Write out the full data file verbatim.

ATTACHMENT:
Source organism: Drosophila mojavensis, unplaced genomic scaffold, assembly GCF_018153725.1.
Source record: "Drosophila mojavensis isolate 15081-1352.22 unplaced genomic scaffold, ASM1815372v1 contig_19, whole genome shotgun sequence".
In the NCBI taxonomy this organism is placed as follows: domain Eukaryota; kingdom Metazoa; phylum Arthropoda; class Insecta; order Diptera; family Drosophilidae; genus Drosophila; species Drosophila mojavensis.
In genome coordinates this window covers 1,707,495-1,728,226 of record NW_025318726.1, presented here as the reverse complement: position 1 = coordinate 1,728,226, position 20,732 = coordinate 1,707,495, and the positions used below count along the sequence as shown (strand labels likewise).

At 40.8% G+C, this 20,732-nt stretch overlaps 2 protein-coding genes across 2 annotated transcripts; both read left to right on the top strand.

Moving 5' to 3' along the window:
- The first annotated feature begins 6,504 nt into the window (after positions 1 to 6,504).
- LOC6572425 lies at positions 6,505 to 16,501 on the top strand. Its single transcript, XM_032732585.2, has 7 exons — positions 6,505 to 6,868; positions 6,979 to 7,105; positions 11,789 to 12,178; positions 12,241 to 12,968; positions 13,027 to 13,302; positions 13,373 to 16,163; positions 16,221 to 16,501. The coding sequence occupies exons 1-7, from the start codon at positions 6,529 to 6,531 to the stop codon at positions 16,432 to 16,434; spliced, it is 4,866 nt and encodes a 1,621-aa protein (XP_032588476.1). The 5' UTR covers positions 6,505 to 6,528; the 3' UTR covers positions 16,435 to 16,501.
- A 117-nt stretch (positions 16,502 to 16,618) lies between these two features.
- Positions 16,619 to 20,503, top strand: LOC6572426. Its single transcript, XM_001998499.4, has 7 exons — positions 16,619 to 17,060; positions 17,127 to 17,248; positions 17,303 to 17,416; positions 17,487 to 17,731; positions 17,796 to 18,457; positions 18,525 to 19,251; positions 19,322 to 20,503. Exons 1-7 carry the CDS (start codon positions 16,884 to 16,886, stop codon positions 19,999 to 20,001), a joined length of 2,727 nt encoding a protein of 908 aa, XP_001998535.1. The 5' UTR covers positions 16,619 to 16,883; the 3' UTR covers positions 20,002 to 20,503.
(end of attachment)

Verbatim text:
Source organism: Drosophila mojavensis, unplaced genomic scaffold, assembly GCF_018153725.1.
Source record: "Drosophila mojavensis isolate 15081-1352.22 unplaced genomic scaffold, ASM1815372v1 contig_19, whole genome shotgun sequence".
In the NCBI taxonomy this organism is placed as follows: domain Eukaryota; kingdom Metazoa; phylum Arthropoda; class Insecta; order Diptera; family Drosophilidae; genus Drosophila; species Drosophila mojavensis.
In genome coordinates this window covers 1,707,495-1,728,226 of record NW_025318726.1, presented here as the reverse complement: position 1 = coordinate 1,728,226, position 20,732 = coordinate 1,707,495, and the positions used below count along the sequence as shown (strand labels likewise).

At 40.8% G+C, this 20,732-nt stretch overlaps 2 protein-coding genes across 2 annotated transcripts; both read left to right on the top strand.

Moving 5' to 3' along the window:
- The first annotated feature begins 6,504 nt into the window (after positions 1 to 6,504).
- LOC6572425 lies at positions 6,505 to 16,501 on the top strand. Its single transcript, XM_032732585.2, has 7 exons — positions 6,505 to 6,868; positions 6,979 to 7,105; positions 11,789 to 12,178; positions 12,241 to 12,968; positions 13,027 to 13,302; positions 13,373 to 16,163; positions 16,221 to 16,501. The coding sequence occupies exons 1-7, from the start codon at positions 6,529 to 6,531 to the stop codon at positions 16,432 to 16,434; spliced, it is 4,866 nt and encodes a 1,621-aa protein (XP_032588476.1). The 5' UTR covers positions 6,505 to 6,528; the 3' UTR covers positions 16,435 to 16,501.
- A 117-nt stretch (positions 16,502 to 16,618) lies between these two features.
- Positions 16,619 to 20,503, top strand: LOC6572426. Its single transcript, XM_001998499.4, has 7 exons — positions 16,619 to 17,060; positions 17,127 to 17,248; positions 17,303 to 17,416; positions 17,487 to 17,731; positions 17,796 to 18,457; positions 18,525 to 19,251; positions 19,322 to 20,503. Exons 1-7 carry the CDS (start codon positions 16,884 to 16,886, stop codon positions 19,999 to 20,001), a joined length of 2,727 nt encoding a protein of 908 aa, XP_001998535.1. The 5' UTR covers positions 16,619 to 16,883; the 3' UTR covers positions 20,002 to 20,503.